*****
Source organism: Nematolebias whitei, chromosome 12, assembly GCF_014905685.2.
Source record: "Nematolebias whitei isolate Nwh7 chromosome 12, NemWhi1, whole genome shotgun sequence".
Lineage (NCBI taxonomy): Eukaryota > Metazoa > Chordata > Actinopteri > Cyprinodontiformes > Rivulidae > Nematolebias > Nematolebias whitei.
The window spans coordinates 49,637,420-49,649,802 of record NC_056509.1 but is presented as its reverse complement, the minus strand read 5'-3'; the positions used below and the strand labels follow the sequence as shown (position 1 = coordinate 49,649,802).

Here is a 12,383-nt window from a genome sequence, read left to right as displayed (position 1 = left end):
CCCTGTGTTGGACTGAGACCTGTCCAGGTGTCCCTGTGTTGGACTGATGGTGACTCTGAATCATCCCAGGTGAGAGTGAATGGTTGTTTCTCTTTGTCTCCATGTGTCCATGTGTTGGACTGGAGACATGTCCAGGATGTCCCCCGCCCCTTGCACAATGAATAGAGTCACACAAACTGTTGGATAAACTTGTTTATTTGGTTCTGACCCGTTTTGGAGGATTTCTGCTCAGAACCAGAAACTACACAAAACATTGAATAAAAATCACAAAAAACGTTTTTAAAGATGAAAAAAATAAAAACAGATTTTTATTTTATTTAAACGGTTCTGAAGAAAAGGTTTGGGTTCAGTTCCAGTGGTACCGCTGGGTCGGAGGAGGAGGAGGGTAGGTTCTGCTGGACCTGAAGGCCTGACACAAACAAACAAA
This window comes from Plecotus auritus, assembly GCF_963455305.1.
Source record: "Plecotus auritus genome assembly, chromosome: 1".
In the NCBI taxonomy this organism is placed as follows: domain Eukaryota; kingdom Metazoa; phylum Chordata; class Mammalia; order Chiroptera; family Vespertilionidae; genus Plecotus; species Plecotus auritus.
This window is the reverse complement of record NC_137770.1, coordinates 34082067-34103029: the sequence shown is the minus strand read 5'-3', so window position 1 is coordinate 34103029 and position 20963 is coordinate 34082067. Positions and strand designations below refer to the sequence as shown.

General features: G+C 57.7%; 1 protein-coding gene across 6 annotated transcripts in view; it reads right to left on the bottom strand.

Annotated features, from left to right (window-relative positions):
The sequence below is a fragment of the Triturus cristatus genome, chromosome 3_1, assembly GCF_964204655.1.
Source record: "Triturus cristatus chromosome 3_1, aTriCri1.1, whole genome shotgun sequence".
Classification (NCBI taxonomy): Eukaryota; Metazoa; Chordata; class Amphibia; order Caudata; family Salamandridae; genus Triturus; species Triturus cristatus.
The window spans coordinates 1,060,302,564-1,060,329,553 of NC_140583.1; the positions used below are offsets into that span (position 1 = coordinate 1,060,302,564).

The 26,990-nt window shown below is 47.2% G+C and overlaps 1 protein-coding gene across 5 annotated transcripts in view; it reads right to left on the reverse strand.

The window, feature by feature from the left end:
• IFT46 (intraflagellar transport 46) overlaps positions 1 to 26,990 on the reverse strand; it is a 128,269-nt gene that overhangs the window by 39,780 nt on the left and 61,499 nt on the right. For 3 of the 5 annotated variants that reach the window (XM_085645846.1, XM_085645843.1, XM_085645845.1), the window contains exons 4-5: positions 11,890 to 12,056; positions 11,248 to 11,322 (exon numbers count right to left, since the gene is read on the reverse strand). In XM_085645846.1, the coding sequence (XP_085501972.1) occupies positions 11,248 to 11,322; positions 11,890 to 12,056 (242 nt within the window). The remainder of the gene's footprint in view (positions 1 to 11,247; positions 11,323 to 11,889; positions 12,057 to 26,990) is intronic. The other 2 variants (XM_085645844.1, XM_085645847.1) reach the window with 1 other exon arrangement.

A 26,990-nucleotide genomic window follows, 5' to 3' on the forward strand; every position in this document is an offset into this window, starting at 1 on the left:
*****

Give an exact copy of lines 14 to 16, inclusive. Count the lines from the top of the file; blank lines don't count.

Source record: "Triturus cristatus chromosome 3_1, aTriCri1.1, whole genome shotgun sequence".
Classification (NCBI taxonomy): Eukaryota; Metazoa; Chordata; class Amphibia; order Caudata; family Salamandridae; genus Triturus; species Triturus cristatus.
The window spans coordinates 1,060,302,564-1,060,329,553 of NC_140583.1; the positions used below are offsets into that span (position 1 = coordinate 1,060,302,564).